The Capability Approach has become an important paradigm that has shifted the focus of development from economic growth to human well-being as its goal or ‘end.’ As a result of its theoretical and philosophical attractiveness, many scholars have begun to investigate its application and operationalisation within the realm of education. This paper intends to contribute to such a task by investigating how the Capability Approach can be applied to the modality of formal schooling, particularly in regards to school improvement interventions in Tanzania. It will draw upon data gleaned from the researcher’s past experience of teaching in a Tanzanian government primary school in order to elucidate inequalities that affect teachers’ and students’ ability to convert resources into functionings, and the social structures that set the conditions for their agency and freedoms. It will also examine how the restriction and promotion of capabilities is linked to teacher and student well-being, and how this may have an affect on the overall provision of education quality. Moreover, this paper will propose several theoretical and practical applications of the Capability Approach that form the foundation for an actual school improvement intervention in Sub-Saharan Africa. The aim of such an intervention would be to identify the capabilities that teachers and students have reason to value, so that improvement efforts can be designed for their expansion. The achieved functionings of such actions would not only lead to the improved wellbeing and morale of teachers and students, but would also lead to improvements in education quality via its positive reactions.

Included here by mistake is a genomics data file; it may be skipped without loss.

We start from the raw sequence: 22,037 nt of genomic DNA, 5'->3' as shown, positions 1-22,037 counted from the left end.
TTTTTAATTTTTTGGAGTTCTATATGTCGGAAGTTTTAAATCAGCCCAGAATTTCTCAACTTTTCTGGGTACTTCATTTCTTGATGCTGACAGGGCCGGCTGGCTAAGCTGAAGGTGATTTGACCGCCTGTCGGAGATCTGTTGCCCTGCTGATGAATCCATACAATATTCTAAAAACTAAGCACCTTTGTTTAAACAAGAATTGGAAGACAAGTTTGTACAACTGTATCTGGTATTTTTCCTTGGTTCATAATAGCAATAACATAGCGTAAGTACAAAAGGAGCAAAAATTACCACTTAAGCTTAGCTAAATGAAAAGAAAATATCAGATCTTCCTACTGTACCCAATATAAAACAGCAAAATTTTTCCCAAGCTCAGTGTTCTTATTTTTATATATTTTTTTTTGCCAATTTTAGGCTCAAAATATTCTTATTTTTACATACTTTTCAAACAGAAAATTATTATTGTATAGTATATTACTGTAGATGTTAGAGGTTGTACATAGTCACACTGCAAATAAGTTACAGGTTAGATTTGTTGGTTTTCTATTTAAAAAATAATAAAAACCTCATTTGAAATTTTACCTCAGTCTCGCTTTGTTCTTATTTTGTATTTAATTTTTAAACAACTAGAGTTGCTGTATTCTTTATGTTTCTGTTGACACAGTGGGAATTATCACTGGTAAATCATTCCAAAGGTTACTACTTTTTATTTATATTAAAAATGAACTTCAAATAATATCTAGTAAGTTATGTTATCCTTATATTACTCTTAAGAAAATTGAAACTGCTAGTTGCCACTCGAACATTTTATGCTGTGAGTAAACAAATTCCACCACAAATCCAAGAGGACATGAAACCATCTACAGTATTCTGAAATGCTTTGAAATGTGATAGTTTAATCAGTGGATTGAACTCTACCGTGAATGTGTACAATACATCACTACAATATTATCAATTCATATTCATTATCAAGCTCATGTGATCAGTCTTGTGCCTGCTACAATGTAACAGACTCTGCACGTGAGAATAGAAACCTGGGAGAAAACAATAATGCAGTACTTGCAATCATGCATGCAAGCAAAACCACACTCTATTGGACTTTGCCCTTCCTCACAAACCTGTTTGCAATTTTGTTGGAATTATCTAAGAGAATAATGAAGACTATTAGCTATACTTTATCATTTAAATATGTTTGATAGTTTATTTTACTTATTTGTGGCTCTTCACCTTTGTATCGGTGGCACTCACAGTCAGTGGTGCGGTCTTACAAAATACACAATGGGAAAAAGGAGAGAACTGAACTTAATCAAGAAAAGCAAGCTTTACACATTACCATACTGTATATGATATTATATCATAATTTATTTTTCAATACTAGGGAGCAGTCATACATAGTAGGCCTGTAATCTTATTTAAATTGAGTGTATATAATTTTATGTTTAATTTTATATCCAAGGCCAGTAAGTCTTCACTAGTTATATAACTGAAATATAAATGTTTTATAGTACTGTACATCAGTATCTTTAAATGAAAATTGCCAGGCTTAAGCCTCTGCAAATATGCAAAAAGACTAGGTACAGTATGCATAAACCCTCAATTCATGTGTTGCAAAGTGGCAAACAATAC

Bristol, UK: EdQual. ISBN 978-1-906675-26-4, 32 pp.